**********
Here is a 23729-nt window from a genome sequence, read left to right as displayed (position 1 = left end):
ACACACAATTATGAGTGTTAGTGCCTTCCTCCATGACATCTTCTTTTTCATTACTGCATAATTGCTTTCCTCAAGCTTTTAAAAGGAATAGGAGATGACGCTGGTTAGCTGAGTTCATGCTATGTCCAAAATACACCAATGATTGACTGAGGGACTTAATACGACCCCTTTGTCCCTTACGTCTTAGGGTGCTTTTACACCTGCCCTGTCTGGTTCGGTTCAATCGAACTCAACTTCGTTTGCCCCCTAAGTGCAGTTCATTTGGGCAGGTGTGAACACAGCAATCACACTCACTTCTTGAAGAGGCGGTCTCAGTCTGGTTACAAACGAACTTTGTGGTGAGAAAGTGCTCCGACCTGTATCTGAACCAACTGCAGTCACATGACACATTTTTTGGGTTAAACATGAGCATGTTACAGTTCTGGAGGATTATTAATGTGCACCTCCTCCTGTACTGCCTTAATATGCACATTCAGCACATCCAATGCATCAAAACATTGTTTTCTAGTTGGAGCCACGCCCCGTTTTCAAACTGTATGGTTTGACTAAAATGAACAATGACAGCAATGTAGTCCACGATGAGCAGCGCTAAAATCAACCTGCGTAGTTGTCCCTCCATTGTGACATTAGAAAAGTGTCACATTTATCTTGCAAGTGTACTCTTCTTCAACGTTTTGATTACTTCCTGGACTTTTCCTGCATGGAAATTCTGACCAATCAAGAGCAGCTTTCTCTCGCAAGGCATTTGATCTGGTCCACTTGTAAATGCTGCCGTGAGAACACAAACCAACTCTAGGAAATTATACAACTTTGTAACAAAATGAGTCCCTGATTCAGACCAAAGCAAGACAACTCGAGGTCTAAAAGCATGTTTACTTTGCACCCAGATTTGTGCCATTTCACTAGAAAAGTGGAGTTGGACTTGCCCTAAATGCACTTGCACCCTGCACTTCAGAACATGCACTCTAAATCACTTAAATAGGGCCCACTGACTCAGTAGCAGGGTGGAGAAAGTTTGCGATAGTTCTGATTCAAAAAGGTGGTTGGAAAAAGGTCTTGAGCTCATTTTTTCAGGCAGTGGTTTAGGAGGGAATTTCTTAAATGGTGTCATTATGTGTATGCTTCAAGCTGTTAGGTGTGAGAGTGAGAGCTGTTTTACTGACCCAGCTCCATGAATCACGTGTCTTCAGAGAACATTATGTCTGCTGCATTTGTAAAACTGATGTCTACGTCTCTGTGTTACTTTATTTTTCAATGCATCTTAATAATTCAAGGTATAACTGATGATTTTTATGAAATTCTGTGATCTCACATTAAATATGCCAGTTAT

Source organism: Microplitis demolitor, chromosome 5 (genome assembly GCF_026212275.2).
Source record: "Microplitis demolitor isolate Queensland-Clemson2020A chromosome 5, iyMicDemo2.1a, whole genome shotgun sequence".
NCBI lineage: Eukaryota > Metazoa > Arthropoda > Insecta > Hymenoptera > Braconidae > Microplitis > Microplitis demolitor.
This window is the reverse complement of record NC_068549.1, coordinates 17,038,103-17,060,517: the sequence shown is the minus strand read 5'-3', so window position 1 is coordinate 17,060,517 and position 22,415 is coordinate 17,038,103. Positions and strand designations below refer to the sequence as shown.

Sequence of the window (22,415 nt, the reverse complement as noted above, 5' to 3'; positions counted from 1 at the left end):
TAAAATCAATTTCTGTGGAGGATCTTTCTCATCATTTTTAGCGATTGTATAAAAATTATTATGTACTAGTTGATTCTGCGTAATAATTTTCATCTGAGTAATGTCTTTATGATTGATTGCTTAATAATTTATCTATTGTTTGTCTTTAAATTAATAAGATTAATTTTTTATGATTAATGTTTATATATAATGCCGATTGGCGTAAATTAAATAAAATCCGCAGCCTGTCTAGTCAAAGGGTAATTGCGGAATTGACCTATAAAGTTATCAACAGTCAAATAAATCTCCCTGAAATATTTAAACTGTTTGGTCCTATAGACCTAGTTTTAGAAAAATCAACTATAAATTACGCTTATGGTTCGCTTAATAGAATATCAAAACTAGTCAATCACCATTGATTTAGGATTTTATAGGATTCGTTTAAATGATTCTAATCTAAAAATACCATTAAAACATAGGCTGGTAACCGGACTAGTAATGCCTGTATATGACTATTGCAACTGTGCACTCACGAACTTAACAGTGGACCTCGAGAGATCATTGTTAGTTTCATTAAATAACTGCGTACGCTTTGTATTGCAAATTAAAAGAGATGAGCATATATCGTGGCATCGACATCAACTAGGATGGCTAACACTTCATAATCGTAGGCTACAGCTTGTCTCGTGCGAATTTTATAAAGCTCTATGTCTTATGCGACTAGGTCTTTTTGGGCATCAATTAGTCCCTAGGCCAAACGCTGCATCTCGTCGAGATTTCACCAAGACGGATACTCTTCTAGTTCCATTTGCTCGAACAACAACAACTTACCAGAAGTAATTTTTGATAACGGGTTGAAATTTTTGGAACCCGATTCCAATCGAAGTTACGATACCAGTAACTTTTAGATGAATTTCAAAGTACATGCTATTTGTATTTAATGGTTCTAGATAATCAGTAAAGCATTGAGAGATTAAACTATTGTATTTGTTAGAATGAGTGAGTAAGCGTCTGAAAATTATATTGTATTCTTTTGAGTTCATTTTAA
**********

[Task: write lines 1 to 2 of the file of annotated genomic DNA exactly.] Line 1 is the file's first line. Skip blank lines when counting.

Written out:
Here is a 23729-nt window from a genome sequence, read left to right as displayed (position 1 = left end):
ACACACAATTATGAGTGTTAGTGCCTTCCTCCATGACATCTTCTTTTTCATTACTGCATAATTGCTTTCCTCAAGCTTTTAAAAGGAATAGGAGATGACGCTGGTTAGCTGAGTTCATGCTATGTCCAAAATACACCAATGATTGACTGAGGGACTTAATACGACCCCTTTGTCCCTTACGTCTTAGGGTGCTTTTACACCTGCCCTGTCTGGTTCGGTTCAATCGAACTCAACTTCGTTTGCCCCCTAAGTGCAGTTCATTTGGGCAGGTGTGAACACAGCAATCACACTCACTTCTTGAAGAGGCGGTCTCAGTCTGGTTACAAACGAACTTTGTGGTGAGAAAGTGCTCCGACCTGTATCTGAACCAACTGCAGTCACATGACACATTTTTTGGGTTAAACATGAGCATGTTACAGTTCTGGAGGATTATTAATGTGCACCTCCTCCTGTACTGCCTTAATATGCACATTCAGCACATCCAATGCATCAAAACATTGTTTTCTAGTTGGAGCCACGCCCCGTTTTCAAACTGTATGGTTTGACTAAAATGAACAATGACAGCAATGTAGTCCACGATGAGCAGCGCTAAAATCAACCTGCGTAGTTGTCCCTCCATTGTGACATTAGAAAAGTGTCACATTTATCTTGCAAGTGTACTCTTCTTCAACGTTTTGATTACTTCCTGGACTTTTCCTGCATGGAAATTCTGACCAATCAAGAGCAGCTTTCTCTCGCAAGGCATTTGATCTGGTCCACTTGTAAATGCTGCCGTGAGAACACAAACCAACTCTAGGAAATTATACAACTTTGTAACAAAATGAGTCCCTGATTCAGACCAAAGCAAGACAACTCGAGGTCTAAAAGCATGTTTACTTTGCACCCAGATTTGTGCCATTTCACTAGAAAAGTGGAGTTGGACTTGCCCTAAATGCACTTGCACCCTGCACTTCAGAACATGCACTCTAAATCACTTAAATAGGGCCCACTGACTCAGTAGCAGGGTGGAGAAAGTTTGCGATAGTTCTGATTCAAAAAGGTGGTTGGAAAAAGGTCTTGAGCTCATTTTTTCAGGCAGTGGTTTAGGAGGGAATTTCTTAAATGGTGTCATTATGTGTATGCTTCAAGCTGTTAGGTGTGAGAGTGAGAGCTGTTTTACTGACCCAGCTCCATGAATCACGTGTCTTCAGAGAACATTATGTCTGCTGCATTTGTAAAACTGATGTCTACGTCTCTGTGTTACTTTATTTTTCAATGCATCTTAATAATTCAAGGTATAACTGATGATTTTTATGAAATTCTGTGATCTCACATTAAATATGCCAGTTAT